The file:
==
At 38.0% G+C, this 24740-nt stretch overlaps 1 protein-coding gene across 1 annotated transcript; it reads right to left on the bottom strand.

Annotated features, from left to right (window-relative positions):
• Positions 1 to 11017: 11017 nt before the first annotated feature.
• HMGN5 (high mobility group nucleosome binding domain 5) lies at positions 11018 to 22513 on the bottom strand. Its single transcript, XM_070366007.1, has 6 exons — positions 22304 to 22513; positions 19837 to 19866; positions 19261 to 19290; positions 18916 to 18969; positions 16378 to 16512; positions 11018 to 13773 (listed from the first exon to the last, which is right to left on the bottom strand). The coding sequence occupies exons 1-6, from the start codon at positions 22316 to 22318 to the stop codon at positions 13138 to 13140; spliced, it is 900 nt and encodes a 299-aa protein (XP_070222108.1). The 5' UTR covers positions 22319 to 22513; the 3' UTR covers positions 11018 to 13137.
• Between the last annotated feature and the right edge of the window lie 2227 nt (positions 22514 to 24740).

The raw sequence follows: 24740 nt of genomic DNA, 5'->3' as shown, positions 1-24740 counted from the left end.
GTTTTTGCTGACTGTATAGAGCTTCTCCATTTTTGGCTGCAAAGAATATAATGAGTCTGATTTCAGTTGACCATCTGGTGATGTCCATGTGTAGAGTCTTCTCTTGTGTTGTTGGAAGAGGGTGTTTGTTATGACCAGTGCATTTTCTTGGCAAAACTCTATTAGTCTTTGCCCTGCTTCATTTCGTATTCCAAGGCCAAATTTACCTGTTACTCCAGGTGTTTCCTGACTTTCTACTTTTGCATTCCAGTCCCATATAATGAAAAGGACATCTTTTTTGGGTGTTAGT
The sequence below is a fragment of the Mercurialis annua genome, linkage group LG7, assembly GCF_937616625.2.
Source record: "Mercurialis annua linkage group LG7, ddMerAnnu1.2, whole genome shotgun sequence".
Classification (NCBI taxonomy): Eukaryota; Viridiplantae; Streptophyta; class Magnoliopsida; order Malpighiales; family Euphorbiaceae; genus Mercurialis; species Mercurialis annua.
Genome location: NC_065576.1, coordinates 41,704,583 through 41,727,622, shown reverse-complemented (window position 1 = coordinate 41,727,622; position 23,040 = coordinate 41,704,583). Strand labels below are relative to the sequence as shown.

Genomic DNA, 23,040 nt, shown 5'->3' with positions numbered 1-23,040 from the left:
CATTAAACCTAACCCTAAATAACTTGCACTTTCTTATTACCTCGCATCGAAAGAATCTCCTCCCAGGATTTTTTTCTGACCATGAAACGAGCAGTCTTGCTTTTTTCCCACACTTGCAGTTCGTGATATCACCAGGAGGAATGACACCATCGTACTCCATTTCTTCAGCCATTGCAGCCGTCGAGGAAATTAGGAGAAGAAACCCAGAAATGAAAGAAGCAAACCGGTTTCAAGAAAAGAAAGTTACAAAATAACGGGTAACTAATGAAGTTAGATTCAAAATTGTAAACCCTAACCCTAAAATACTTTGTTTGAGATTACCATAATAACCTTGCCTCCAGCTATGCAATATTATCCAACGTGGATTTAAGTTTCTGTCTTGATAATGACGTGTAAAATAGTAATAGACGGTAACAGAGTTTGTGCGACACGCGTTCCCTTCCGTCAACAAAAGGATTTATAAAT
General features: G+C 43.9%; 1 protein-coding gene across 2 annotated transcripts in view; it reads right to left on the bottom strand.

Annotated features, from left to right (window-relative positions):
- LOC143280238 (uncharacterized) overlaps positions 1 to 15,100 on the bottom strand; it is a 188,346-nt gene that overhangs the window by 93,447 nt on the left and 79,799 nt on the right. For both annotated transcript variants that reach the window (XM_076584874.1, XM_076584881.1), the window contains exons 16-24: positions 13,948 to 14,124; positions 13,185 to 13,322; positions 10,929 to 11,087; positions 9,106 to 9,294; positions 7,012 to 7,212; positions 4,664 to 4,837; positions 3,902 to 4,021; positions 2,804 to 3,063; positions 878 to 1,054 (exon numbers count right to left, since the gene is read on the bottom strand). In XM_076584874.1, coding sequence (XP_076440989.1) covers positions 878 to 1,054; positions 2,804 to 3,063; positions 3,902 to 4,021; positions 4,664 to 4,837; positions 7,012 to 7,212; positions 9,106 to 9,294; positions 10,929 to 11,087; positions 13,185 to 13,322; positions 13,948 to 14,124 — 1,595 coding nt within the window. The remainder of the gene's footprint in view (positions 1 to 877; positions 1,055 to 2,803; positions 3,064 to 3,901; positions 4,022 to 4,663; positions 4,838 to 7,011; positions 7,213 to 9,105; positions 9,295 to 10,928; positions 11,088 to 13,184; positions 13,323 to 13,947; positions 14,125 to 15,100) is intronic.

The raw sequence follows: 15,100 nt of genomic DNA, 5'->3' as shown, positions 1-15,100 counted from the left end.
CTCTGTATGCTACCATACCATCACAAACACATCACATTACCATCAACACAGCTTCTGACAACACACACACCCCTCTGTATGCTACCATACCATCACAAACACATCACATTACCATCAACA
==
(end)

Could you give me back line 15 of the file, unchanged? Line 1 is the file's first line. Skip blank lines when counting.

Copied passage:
Annotated features, from left to right (window-relative positions):